January 12 marks the one-year anniversary of Haiti's devastating earthquake, which killed more than 200,000 people and left 1 million others homeless.
International aid agencies say significant progress has been made in helping the nation recover from the quake. But much work remains to rebuild destroyed cities, homes and lives.
U.S. State Department Counselor Cheryl Mills says the job is still enormous. She told reporters that a million people remain in tents, and 9 million cubic meters of rubble still needs to be removed. She also pointed to an enduring need for jobs.
The head of the U.S. Agency for International Development (USAID), Rajiv Shah, called the massive quake one of the greatest humanitarian challenges the world has ever faced.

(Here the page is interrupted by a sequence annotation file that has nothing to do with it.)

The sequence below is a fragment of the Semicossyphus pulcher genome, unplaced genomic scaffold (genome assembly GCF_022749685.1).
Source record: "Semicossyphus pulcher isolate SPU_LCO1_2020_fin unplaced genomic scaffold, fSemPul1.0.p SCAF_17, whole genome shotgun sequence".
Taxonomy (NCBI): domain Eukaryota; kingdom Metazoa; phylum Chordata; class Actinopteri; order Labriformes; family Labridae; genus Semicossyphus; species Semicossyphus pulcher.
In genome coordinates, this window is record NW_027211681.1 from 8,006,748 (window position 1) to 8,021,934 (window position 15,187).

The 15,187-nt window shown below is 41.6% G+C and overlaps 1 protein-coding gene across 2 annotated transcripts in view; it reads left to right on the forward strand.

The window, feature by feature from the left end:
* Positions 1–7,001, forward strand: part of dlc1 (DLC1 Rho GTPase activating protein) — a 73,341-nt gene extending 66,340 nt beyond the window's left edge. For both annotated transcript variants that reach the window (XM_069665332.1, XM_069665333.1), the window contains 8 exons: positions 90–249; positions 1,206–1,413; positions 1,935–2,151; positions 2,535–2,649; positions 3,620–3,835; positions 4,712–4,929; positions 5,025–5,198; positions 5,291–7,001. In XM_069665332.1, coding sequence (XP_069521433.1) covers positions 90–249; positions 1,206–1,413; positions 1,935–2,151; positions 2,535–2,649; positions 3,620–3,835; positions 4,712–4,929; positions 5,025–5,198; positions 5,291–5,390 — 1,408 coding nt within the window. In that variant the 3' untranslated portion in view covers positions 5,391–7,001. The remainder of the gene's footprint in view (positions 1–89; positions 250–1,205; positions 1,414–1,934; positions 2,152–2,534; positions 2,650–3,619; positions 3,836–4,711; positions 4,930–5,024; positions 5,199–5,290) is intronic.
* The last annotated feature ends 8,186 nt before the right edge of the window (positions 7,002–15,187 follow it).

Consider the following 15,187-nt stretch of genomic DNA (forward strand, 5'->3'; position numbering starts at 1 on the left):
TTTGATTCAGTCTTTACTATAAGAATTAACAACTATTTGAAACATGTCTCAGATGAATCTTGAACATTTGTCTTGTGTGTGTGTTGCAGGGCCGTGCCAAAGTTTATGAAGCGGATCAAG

He said USAID has worked with the Haitian government during the past year to try to prevent further disasters, and is committed to continuing to help.
Shah highlighted efforts to prepare the drainage system in the capital Port-au-Prince to protect against floods and hurricanes, as well as investments in agriculture, sanitation and health.
He said the U.S. also has invested in bringing mobile banking to Haiti and is working to involve local companies in the reconstruction effort to create jobs and help the local economy.
Along with the earthquake recovery, international agencies have had to deal with additional disasters in Haiti. A severe cholera epidemic that began last year has infected more than 170,000 people, killing more than 3,600.
Some information for this report was provided by AP, AFP and Reuters.